#51  
Old 12-10-2018, 06:58 PM
cheesethin cheesethin is offline
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His punitive definition of "arrive at your lie"
I don't think his definition is punitive - I think it is exactly what the rule says and means. Though, how people apply it in real life may well appear punitive. From reading these boards, and my limited experience, it doesn't seem that the excessive time rule is called often. But that doesn't change what the rule says or means.

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or what can happen before arriving at your lie has occured. I don't see anything in the rules that says exactly what that means.

I think it means exactly what it says. The plain reading of 'to arrive' is 'reach a destination'. It simply means you have reasonable time to travel (from where you threw to where your disc landed). It is one of the four criteria to determine if excessive time has been taken. Choosing disc & line isn't a component part of travelling/arriving.

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Only non-golfing argumentativeness, sadism, or competitive advantage has ever resulted in not having time outside of the 30 seconds to choose a line/disc.
I can quite believe that people have had these motives when choosing to call excessive time in real life. But that doesn't change what the rule says or means.
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  #52  
Old 12-10-2018, 07:15 PM
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I don't think his definition is punitive - I think it is exactly what the rule says and means. Though, how people apply it in real life may well appear punitive. From reading these boards, and my limited experience, it doesn't seem that the excessive time rule is called often. But that doesn't change what the rule says or means.




I think it means exactly what it says. The plain reading of 'to arrive' is 'reach a destination'. It simply means you have reasonable time to travel (from where you threw to where your disc landed). It is one of the four criteria to determine if excessive time has been taken. Choosing disc & line isn't a component part of travelling/arriving.



I can quite believe that people have had these motives when choosing to call excessive time in real life. But that doesn't change what the rule says or means.
I mostly agree with you, except the arriving at your lie part (doesn't it say addressing in the rules?). IMO this is the most ambiguous part of the rule, and has been for awhile. Can I stand five feet behind my lie for as long as I want, and 30 seconds only starts when I get in legal throwing position? If at the last second I decide I want to mark my lie instead of using the disc on the ground as a marker, does my time reset? In reality I don't think this ambiguity has much negative impact, but it is annoying for us who like to see things clearly defined whenever possible.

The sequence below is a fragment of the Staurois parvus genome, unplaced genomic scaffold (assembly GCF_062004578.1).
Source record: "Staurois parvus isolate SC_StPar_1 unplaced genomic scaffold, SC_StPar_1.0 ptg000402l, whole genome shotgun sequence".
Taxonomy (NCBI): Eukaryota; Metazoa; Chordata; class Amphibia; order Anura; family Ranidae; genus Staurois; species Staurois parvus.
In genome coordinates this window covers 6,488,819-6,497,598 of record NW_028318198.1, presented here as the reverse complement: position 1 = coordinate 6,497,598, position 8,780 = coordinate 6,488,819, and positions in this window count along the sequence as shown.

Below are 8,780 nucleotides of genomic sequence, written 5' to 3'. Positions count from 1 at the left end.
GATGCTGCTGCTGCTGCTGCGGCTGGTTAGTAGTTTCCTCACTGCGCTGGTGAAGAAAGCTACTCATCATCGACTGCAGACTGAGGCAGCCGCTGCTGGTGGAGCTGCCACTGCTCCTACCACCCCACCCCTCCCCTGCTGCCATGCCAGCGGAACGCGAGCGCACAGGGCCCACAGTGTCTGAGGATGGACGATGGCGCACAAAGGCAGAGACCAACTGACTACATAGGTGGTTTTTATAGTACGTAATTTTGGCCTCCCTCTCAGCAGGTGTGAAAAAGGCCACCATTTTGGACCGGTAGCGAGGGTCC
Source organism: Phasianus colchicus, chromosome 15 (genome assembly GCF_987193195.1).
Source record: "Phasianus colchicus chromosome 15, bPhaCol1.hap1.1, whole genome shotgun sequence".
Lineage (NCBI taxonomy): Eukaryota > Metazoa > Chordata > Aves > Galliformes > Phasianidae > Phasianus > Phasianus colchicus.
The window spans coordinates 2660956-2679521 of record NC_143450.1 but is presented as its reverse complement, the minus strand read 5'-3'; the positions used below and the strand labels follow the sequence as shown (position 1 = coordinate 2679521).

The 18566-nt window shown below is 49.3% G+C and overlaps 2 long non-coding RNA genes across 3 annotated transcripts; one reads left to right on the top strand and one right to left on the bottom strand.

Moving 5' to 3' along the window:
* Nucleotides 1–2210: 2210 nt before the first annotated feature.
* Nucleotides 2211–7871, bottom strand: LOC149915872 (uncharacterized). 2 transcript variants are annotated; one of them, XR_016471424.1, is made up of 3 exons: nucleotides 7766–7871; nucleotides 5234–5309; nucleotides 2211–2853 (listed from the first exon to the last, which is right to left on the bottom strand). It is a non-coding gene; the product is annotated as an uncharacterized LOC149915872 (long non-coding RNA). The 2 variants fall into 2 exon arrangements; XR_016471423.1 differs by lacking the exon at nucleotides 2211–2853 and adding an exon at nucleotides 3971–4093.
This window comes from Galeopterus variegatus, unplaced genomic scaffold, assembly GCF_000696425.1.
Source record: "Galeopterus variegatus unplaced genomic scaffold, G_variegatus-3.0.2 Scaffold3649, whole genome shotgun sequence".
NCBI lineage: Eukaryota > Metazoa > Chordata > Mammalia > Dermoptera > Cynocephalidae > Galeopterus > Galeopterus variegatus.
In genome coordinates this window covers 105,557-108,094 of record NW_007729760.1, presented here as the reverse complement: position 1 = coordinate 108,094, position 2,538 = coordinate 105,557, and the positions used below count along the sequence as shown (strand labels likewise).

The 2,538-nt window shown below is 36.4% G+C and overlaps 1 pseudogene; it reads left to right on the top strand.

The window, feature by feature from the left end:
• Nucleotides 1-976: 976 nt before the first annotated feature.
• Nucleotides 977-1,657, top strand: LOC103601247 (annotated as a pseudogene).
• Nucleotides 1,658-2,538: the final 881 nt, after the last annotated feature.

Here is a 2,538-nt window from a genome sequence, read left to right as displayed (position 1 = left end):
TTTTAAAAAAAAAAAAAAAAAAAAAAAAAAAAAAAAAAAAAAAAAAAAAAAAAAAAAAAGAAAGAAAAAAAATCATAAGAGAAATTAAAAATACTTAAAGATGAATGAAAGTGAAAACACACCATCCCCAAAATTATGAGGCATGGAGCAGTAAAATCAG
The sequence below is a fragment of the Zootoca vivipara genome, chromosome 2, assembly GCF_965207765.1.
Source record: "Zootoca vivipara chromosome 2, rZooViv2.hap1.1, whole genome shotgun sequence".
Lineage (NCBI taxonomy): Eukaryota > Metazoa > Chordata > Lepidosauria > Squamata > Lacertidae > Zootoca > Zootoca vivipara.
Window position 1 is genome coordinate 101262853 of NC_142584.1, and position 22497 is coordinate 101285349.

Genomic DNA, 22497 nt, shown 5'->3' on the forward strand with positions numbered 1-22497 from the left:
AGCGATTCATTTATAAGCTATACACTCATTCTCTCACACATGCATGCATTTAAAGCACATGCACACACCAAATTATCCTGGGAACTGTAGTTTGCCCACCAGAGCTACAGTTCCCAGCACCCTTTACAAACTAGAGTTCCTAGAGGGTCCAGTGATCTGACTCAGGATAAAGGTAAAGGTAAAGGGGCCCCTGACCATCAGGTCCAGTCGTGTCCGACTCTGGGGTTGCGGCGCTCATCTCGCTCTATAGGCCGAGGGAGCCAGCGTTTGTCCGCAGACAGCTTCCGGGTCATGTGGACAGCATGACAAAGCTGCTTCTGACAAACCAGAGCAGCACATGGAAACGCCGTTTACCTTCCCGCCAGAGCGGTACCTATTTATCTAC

Also, I agree with both Joakim and JC- if a player is standing with one foot behind their lie and takes longer than 30 seconds to throw they are technically in violation of the rules, but you never see it called when a player has a tough lie, at least not in all the coverage I've watched.

Also, does it really matter what the thirty seconds is for? I mean, if I want to use 20 seconds to fart and blow a snot rocket and the last 10 to check my line and throw that's my decision, right?
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  #53  
Old 12-10-2018, 07:40 PM
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I mostly agree with you, except the arriving at your lie part (doesn't it say addressing in the rules?). IMO this is the most ambiguous part of the rule, and has been for awhile. Can I stand five feet behind my lie for as long as I want, and 30 seconds only starts when I get in legal throwing position? If at the last second I decide I want to mark my lie instead of using the disc on the ground as a marker, does my time reset? In reality I don't think this ambiguity has much negative impact, but it is annoying for us who like to see things clearly defined whenever possible.
I don't think PDGA has "addressing" anywhere. I believe that's just PGA, and you have to have a club to do it.

No, you definitely can't do anything but attempt to maintain pace with the group ahead of you. And no, I do not think standing there doing nothing is reasonable at all.

And perhaps the fact I need to maintain pace necessitates that I do not throw hastily and take time with more strokes.

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Also, I agree with both Joakim and JC- if a player is standing with one foot behind their lie and takes longer than 30 seconds to throw they are technically in violation of the rules, but you never see it called when a player has a tough lie, at least not in all the coverage I've watched.
That fact means the rule should either be changed or interpreted in my fashion.
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Old 12-10-2018, 07:52 PM
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I don't think PDGA has "addressing" anywhere. I believe that's just PGA, and you have to have a club to do it.

No, you definitely can't do anything but attempt to maintain pace with the group ahead of you. And no, I do not think standing there doing nothing is reasonable at all.

And perhaps the fact I need to maintain pace necessitates that I do not throw hastily and take time with more strokes.


That fact means the rule should either be changed or interpreted in my fashion.
You're right about addressing, sorry for being lazy and incorrect.

How would you propose changing the rule? In specific wording. And can you clarify your interpretation? I understand you don't think disc and line selection are part of the 30 seconds, but I don't quite get your overall interpretation.

And sorry for calling you JC, I meant Dan. I agree with you that 30 seconds is never called for a tough lie outside of nefarious intentions.
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Old 12-10-2018, 08:07 PM
cheesethin cheesethin is offline
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I mostly agree with you, except the arriving at your lie part (doesn't it say addressing in the rules?).
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802.03 Excessive Time

A. A player has taken excessive time if they are present and have not thrown within 30 seconds after:
1. The previous player has thrown; and,
2. They have had a reasonable amount of time to arrive at and determine the lie; and,